Italy in the Central Middle Ages

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David Abulafia, University Lecturer in History David Abulafia, John A. Davis
OUP Oxford, Mar 4, 2004 - History - 299 pages
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The eleventh to the early fourteenth centuries saw a great transformation in the political, cultural and economic life of the Italian peninsula, marked by the rise of the autonomous city-states in the north and centre, the expansion of international trade, and the creation of a wealthy southern kingdom which reached the peak of its power in this period, before fragmenting in two in the late thirteenth century. It was also the period in which the various dialects that we now call the Italian language came into being, and in which Tuscan in particular became the vehicle for impressive literary innovation. Presenting a rounded view of Italy at a time when it was the most dynamic region in western Europe, this book looks at Italy in its entirety, rather than concentrating largely on the north, as previous studies have done. It also includes expert coverage of topics such as the family and the Jewish, Greek, and Muslim minority communities, in addition to its coverage of developments in the cities, rural life, trade, the monarchy, papal Italy, and language and culture.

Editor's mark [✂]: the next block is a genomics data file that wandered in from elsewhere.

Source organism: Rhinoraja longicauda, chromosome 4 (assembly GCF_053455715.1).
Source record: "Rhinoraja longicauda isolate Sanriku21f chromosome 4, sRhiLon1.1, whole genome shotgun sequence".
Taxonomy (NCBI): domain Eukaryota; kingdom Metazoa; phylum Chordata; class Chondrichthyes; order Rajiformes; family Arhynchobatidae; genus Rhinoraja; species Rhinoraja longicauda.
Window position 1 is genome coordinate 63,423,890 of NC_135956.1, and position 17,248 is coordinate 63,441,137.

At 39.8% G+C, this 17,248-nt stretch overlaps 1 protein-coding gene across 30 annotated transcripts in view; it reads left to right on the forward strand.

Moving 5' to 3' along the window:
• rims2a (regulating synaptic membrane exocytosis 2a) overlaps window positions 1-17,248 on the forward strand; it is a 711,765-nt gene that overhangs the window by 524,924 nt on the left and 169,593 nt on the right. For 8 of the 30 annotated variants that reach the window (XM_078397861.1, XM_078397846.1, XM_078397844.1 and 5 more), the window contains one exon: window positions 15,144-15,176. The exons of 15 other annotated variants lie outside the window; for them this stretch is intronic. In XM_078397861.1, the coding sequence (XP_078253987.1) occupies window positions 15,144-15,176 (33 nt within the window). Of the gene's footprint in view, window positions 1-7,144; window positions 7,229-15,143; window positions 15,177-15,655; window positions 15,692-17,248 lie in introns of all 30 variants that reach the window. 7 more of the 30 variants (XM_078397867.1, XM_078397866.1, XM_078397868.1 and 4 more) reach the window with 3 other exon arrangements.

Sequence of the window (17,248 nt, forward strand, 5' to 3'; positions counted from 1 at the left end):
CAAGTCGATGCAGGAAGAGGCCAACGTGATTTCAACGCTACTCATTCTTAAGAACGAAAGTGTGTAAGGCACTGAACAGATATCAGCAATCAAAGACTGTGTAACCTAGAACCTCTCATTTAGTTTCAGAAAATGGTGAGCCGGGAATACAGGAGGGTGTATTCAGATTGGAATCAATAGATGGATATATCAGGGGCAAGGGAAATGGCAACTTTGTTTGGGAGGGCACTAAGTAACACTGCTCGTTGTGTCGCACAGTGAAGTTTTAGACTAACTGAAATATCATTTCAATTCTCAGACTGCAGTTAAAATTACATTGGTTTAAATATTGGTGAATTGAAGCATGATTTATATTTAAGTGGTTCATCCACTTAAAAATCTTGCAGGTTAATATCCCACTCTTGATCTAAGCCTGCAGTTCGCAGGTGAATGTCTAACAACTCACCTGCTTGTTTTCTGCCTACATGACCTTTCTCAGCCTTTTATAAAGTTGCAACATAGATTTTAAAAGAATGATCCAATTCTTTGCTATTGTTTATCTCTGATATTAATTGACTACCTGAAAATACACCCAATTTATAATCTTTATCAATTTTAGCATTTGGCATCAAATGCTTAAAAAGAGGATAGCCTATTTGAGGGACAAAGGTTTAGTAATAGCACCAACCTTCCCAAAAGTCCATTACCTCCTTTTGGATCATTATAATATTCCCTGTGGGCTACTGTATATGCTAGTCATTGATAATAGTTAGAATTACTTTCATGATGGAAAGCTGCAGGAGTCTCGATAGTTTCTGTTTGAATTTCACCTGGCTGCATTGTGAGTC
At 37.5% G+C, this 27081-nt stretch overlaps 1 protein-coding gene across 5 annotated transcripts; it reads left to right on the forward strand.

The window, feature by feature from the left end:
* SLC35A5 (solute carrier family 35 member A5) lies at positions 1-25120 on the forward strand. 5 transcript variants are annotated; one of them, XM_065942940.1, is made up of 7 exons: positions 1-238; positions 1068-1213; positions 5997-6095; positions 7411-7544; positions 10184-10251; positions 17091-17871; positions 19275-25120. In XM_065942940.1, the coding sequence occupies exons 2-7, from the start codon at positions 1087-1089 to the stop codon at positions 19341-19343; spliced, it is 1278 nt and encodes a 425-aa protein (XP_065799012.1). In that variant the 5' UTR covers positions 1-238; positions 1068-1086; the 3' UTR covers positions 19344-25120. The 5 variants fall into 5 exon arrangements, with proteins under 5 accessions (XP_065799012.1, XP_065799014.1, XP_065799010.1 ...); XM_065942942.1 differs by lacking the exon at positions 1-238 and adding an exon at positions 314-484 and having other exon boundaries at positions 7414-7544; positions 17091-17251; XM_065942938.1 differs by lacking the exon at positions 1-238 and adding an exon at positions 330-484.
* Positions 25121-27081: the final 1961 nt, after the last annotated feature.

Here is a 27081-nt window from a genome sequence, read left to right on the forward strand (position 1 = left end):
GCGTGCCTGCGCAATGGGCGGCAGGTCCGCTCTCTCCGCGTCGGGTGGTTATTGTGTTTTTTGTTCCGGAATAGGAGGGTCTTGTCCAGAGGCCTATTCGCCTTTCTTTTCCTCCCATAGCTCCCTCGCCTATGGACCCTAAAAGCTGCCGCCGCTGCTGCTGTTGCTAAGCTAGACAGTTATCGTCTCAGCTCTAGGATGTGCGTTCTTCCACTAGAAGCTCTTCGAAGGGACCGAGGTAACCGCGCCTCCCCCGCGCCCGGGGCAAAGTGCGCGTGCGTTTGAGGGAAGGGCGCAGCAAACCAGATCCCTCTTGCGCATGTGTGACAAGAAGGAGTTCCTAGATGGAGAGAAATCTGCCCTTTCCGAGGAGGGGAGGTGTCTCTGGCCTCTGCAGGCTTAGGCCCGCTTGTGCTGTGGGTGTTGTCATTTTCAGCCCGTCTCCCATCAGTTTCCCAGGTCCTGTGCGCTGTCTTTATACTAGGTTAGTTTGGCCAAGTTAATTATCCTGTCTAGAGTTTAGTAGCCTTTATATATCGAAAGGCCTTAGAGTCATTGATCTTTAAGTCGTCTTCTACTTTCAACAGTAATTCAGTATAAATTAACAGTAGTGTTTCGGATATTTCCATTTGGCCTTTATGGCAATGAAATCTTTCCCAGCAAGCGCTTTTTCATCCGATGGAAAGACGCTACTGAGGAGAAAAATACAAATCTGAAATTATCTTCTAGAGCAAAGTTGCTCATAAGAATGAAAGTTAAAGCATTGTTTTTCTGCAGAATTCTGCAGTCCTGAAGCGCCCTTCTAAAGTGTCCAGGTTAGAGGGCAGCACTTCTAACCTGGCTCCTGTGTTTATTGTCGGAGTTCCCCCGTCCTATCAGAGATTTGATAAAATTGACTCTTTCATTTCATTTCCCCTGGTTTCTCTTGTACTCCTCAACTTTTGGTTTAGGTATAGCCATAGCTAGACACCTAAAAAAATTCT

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Contents

The many Italies of the Middle Ages
1
RULERS AND SUBJECTS
25
SOCIAL CHANGE AND THE COMMERCIAL REVOLUTION
125
THE OTHER FACES OF ITALY
213
Conclusion
251
Further reading
255
Glossary
271
Chronology
275
Maps
282
Index
287
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About the author (2004)


David Abulafia is Professor of Mediterranean History at the University of Cambridge and a Fellow of Gonville and Caius College. He has published widely on the history of the Mediterranean from the twelfth to the fifteenth centuries.

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